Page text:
Is it time to replace your lift trucks?
Here are 10 reasons why you should consider upgrading your forklifts.
1. YOUR FLEET INCLUDES IC FORKLIFTS.
When compared to internal combustion engines, businesses are discovering that using electricity to power their lift trucks has a number of advantages. Electric forklifts, which account for nearly 65 percent of the market and are growing in popularity, help to support sustainability efforts by reducing carbon emissions.
While electric forklifts are more expensive up front than propane lift trucks, they have a lower total cost of ownership over time because they save you money on fuel, maintenance, and repairs. Electric trucks require less maintenance and repair than propane forklifts because they have fewer moving parts, no spark plugs, and no oil changes or tune-ups. This saves money and keeps your fleet on the floor for better productivity.
Electric forklifts are also more pleasant to operate than propane-powered trucks because they provide a quieter ride, less heat, and zero emissions, resulting in a cleaner, healthier working environment.
2. YOUR LIFT TRUCKS ARE APPROACHING 10,000 HOURS.
One way to extend the life of your forklifts is to be proactive about maintenance. However, as your fleet ages, you will eventually experience downtime, no matter how diligent you are about service. When the trucks reach 10,000 hours, expect major repairs. Maintenance costs and downtime rise rapidly once you hit the 10,000 hour mark.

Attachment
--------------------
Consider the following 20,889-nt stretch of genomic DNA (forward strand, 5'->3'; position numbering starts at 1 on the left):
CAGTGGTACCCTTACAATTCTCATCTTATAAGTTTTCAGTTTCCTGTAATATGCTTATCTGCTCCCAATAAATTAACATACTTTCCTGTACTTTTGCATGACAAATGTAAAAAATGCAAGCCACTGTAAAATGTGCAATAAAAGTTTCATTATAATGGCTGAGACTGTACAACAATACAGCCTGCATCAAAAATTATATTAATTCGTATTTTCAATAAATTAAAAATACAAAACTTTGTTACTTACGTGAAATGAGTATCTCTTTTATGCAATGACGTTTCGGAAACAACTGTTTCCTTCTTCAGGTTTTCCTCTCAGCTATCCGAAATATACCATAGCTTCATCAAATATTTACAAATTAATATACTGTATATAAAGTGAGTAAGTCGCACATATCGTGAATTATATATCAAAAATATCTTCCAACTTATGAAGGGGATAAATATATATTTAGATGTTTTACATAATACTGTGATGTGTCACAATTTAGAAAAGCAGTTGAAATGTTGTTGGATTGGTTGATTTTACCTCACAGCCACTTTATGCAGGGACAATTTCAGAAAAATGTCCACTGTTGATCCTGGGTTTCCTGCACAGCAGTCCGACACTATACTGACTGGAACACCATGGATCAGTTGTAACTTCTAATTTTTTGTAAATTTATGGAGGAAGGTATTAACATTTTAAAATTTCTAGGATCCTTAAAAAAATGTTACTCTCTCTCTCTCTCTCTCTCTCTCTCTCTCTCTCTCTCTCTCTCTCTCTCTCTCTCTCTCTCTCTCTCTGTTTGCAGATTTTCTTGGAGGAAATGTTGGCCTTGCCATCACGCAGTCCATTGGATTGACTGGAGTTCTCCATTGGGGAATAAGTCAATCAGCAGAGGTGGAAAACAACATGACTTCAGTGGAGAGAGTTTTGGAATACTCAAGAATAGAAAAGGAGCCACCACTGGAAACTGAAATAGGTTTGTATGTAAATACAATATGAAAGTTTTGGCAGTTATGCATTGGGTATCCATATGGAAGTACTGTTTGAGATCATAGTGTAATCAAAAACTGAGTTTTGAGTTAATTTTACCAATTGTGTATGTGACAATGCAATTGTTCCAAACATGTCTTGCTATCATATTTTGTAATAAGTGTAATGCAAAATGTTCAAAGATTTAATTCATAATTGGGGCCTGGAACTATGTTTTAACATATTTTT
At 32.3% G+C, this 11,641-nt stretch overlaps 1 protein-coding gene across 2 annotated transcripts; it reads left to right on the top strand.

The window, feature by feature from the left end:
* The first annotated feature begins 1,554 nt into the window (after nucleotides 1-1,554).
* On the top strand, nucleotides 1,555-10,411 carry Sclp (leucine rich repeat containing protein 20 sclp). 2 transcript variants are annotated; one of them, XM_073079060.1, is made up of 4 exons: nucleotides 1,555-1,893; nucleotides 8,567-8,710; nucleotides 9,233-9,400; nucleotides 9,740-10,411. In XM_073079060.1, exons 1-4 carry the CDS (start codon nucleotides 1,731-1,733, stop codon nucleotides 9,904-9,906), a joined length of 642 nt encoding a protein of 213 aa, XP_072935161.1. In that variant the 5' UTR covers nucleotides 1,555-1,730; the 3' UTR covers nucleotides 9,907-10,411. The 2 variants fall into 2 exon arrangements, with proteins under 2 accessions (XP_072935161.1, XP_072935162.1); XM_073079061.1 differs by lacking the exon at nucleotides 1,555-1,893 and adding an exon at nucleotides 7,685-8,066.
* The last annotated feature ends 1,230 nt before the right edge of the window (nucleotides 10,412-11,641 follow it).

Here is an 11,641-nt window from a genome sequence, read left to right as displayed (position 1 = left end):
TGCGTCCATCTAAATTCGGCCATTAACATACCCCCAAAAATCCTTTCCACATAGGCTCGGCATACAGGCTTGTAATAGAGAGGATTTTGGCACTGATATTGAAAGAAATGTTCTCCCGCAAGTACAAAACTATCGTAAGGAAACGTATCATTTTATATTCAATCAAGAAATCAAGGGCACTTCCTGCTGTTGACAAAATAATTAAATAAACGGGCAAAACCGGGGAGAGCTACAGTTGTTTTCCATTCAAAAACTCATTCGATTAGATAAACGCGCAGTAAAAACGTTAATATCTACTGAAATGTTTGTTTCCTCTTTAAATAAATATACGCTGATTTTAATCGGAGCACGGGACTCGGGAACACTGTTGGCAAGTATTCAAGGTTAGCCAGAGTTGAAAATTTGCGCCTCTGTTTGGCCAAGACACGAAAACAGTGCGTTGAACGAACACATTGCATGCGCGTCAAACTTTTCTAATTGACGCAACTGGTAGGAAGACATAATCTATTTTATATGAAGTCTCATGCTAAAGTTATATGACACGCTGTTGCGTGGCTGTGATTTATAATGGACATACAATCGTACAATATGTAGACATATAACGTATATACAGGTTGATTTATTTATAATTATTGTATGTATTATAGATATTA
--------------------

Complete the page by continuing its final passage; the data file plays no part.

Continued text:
3. YOUR FORKLIFTS ARE MORE THAN 6 YEARS OLD.
The age of the forklift, like the number of hours of use, has an impact on maintenance costs. Major components like motors, drive units, and electronics will need to be replaced, resulting in increased downtime and maintenance costs.
According to a recent Peerless Research Group Modern Materials Handling study (see graph below), lift trucks are replaced every seven to eight years on average. Keep track of your forklift's hours, age, and maintenance costs to see if it's time to upgrade. When your truck reaches the age of seven years, it's time to think about replacement.
4. YOUR MAINTENANCE COSTS ARE HIGH.
When deciding whether or not to upgrade your forklift, age isn't the only factor to consider. As the truck gets older, maintenance costs, which include parts and labor, will rise. One suggestion is to seriously consider retiring a truck when the average monthly maintenance cost approaches or exceeds the monthly payment for a new lift truck, or when the monthly maintenance cost is greater than 10% of the new truck's price.
The chart below depicts the trigger points that operations should keep an eye on throughout the life of the lift truck. If a truck meets one of the trigger points, start watching it and keeping an eye on the other factors. You should conduct more analysis the more trigger points you hit.
5. THE EQUIPMENT ISN’T RIGHT FOR YOUR BUSINESS.
The requirements for a specific type of forklift in a given operation may have changed over time. If a piece of equipment is underutilized, it is most likely not meeting your current requirements. Consider the following to spot underutilization:
Examine both maintenance and utilization costs. On the X-axis, map your maintenance costs, and on the Y-axis, map your utilization. Then draw a line vertically down the center and horizontally across the center. Determine whether the trucks should be removed, replaced, retained, or relocated in each quadrant.
The trucks in the upper right quadrant need to be replaced. These have a high cost per hour and are heavily used. It is recommended that the trucks in the lower right quadrant be removed. They have a high per-hour cost and a low utilization rate. The trucks located in the upper left quadrant should be kept. They are in use and have a low cost per hour. The trucks in the lower left should either be traded in or moved to another part of the company. They have a low per-hour cost but are underutilized.